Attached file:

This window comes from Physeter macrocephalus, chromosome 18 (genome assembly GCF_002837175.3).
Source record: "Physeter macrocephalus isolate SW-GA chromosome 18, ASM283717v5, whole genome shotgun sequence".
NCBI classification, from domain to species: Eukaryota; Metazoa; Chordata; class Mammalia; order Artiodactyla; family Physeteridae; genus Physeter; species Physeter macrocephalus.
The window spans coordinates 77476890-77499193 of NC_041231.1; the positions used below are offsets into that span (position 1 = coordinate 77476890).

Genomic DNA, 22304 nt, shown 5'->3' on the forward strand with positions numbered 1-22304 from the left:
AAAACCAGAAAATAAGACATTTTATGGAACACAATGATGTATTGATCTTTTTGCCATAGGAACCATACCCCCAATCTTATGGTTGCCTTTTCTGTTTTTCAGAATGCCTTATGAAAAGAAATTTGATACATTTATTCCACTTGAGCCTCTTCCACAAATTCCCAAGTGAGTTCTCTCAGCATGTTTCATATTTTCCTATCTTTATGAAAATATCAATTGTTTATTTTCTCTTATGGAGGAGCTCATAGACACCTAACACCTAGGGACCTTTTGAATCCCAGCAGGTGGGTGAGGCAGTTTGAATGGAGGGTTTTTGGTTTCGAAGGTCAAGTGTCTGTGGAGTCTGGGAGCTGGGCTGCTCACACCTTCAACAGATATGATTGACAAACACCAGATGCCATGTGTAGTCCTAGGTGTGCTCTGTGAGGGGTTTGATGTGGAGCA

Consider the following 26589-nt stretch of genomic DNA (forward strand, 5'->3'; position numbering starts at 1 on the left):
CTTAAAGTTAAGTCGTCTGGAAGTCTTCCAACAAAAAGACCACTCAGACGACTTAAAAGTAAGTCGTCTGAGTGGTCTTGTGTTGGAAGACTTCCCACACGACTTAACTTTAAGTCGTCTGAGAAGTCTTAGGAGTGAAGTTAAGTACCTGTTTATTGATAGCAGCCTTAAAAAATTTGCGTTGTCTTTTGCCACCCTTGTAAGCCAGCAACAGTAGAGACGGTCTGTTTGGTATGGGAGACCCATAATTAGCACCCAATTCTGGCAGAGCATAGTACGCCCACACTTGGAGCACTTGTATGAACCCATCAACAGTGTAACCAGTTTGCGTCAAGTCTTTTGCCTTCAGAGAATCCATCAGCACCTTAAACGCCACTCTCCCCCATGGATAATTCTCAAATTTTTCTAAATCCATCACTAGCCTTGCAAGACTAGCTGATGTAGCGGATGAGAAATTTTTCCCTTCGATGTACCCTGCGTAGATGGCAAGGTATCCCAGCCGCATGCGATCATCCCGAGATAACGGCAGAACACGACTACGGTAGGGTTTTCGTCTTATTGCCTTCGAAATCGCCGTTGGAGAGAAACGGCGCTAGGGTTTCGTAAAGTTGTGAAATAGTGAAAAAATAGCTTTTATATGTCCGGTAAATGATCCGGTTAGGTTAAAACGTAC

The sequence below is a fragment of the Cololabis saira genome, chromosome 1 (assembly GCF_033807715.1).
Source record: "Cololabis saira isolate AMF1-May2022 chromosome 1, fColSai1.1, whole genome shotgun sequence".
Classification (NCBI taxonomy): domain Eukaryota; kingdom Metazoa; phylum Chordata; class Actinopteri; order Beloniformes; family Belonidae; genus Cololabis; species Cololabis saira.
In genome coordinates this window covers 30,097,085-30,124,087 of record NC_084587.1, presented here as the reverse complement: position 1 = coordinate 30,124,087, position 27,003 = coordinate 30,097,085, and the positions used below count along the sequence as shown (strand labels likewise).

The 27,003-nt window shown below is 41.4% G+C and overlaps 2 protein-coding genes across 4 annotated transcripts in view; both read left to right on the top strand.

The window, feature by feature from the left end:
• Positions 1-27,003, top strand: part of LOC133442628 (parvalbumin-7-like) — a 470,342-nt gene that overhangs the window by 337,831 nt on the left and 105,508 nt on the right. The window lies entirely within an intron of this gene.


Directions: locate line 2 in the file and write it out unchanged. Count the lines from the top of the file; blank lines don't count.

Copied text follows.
Source record: "Physeter macrocephalus isolate SW-GA chromosome 18, ASM283717v5, whole genome shotgun sequence".